This jumbo LEGO Porsche 911 Turbo 3.0 is the perfect sort of car-crazy

 slashgear.com  4/16/2018 10:37:08 PM 
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Making full-sized models out of regular sized LEGO bricks isn’t new, but Porsche has gone a little wild and made a super-sized LEGO set to recreate its 911 Turbo 3.0 model. Found at the Porsche Museum in Stuttgart, Germany, the jumbo 911 is a scaled up replica of the LEGO version you can buy.

That meant taking all of the individual LEGO pieces for the bodywork, bumpers, hood, and lights, and making far larger versions of them. These have been assembled into something that’s the same size as a production Porsche.

It’s hardly an aerodynamic car, mind. What looks fairly blocky in regular LEGO model size gets seriously chunky and lumpy when the size of a regular 911. Factor in the bright green finish, and you have a German sports car you can’t miss.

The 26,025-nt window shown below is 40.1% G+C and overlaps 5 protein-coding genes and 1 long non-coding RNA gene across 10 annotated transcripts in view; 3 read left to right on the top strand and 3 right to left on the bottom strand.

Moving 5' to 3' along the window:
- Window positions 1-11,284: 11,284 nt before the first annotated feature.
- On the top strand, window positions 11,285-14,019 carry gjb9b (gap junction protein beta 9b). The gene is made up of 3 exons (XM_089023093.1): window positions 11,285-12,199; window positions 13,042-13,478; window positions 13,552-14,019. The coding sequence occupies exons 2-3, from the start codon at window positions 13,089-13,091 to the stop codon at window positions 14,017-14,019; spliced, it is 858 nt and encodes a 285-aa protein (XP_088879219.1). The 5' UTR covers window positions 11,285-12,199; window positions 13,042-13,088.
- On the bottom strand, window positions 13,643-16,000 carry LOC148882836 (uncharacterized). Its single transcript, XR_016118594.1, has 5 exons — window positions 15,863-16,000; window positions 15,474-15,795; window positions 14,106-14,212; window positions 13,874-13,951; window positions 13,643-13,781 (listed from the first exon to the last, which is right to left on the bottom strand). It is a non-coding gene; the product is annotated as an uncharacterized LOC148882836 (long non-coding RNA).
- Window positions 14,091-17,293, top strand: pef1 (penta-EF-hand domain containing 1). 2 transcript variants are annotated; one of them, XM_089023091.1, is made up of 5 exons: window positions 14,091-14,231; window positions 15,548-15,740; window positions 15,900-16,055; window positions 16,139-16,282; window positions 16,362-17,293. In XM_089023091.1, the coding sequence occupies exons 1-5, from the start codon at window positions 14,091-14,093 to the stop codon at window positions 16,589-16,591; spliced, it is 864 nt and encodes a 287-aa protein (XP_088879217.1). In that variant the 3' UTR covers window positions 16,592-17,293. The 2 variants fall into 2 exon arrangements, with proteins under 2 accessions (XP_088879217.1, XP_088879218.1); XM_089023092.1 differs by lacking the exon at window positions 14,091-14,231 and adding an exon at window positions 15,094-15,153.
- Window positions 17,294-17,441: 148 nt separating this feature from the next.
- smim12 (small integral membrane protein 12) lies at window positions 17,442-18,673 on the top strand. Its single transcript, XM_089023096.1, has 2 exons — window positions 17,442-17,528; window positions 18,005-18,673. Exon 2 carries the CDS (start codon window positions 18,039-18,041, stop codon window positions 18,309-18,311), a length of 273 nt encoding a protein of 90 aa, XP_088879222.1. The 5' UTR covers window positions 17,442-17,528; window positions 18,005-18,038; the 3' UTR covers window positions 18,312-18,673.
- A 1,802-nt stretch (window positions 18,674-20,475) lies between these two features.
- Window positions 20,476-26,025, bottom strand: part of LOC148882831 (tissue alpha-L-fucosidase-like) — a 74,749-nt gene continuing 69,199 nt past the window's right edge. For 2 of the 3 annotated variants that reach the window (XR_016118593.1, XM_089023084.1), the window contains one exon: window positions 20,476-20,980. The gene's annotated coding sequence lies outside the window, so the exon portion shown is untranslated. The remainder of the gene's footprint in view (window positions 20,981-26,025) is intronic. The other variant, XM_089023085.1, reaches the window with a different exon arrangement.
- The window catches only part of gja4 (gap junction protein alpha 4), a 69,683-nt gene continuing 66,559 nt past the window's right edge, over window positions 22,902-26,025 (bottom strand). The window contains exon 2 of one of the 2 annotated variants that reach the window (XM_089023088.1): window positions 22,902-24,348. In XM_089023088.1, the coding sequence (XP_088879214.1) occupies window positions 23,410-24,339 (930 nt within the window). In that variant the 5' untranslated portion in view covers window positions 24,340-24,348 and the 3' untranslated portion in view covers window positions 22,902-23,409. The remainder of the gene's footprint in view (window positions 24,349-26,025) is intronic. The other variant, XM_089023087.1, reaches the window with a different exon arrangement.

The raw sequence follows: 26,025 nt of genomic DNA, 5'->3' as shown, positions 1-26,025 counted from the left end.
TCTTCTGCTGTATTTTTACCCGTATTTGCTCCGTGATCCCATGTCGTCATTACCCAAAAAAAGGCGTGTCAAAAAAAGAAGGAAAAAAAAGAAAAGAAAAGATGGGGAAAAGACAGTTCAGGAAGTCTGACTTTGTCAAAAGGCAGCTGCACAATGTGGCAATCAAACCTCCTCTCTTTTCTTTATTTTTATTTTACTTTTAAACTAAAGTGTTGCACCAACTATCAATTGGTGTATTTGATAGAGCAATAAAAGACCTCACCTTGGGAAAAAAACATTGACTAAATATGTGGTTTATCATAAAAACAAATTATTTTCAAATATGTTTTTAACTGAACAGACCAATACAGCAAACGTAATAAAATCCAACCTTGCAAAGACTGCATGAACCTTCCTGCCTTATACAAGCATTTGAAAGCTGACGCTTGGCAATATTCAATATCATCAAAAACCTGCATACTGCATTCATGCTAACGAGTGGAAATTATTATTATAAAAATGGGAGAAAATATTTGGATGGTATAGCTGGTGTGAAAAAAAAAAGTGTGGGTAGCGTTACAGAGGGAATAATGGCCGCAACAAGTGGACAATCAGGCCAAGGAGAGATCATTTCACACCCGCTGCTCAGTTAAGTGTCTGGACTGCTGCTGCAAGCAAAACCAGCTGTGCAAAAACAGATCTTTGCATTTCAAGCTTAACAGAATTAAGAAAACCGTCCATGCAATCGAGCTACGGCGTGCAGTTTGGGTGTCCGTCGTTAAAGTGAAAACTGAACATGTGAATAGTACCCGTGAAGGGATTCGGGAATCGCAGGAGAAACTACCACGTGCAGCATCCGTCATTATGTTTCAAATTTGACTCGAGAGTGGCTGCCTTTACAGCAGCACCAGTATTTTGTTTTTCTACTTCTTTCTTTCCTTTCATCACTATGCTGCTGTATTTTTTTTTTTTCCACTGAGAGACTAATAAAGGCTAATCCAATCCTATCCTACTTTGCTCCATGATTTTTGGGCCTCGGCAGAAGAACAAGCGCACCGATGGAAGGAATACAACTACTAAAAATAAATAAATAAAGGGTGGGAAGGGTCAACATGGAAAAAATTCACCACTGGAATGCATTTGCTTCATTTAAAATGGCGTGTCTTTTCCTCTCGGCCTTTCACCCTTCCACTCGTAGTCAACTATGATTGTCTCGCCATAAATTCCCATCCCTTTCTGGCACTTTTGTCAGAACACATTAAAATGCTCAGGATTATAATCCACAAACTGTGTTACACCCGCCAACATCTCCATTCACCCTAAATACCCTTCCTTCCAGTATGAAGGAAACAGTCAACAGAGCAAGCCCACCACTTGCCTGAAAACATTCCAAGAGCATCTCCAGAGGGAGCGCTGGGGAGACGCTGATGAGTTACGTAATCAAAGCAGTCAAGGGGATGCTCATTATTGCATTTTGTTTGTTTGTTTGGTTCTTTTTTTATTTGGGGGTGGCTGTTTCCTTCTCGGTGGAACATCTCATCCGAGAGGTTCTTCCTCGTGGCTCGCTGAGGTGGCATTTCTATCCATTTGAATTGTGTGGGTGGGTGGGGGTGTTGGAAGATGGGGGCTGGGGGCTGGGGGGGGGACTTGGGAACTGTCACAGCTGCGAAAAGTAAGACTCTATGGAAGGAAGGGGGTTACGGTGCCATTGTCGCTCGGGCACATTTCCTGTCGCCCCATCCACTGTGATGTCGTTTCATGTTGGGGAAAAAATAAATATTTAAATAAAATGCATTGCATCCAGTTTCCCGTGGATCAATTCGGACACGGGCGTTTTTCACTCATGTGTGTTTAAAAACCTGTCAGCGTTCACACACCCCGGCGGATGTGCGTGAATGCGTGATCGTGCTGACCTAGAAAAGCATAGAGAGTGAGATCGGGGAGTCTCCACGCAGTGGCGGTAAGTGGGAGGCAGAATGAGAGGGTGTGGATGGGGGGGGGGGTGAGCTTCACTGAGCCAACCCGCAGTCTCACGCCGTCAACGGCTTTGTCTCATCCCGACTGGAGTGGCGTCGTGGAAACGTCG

Sadly there’s not much in the way of detail around the car’s creation. The regular-sized model is part of the LEGO Speed Champions set we reviewed back in late March, and which includes a Porsche 911 RSR along with the Turbo 3.0. They’re a lot less complex than the LEGO Technic Porsche 911 GT3 RS set, meanwhile, which came in at a whopping 2,704 pieces.

The Speed Champions models are a whole lot smaller and use far fewer pieces. However, they do get some appealing accessories, including race position boards and more. They’ll fit a single LEGO minifig, too, though you need to remove the roof and windshield to get them in and out as the doors don’t open.

Porsche’s full-sized LEGO Big Brick 911 Turbo 3.0 doesn’t look like it’s designed to be opened up in the same way – probably a good thing, as you’d need some sort of winch rig to get the top off in one piece. Usually with full-size LEGO models the makers end up building a metal frame which acts as structural support, around which the blocks are assembled. They’re also typically glued, since the last thing you want is a model coming apart when someone leans against it.

The big 911 Turbo 3.0 is on show at the Porsche Museum in Stuttgart, alongside some more road-capable models from the automaker’s history books. According to Porsche, it’ll be there until April 19, after which it’ll move to the Porsche Tennis Grand Prix in Stuttgart from Apple 21 to April 29.

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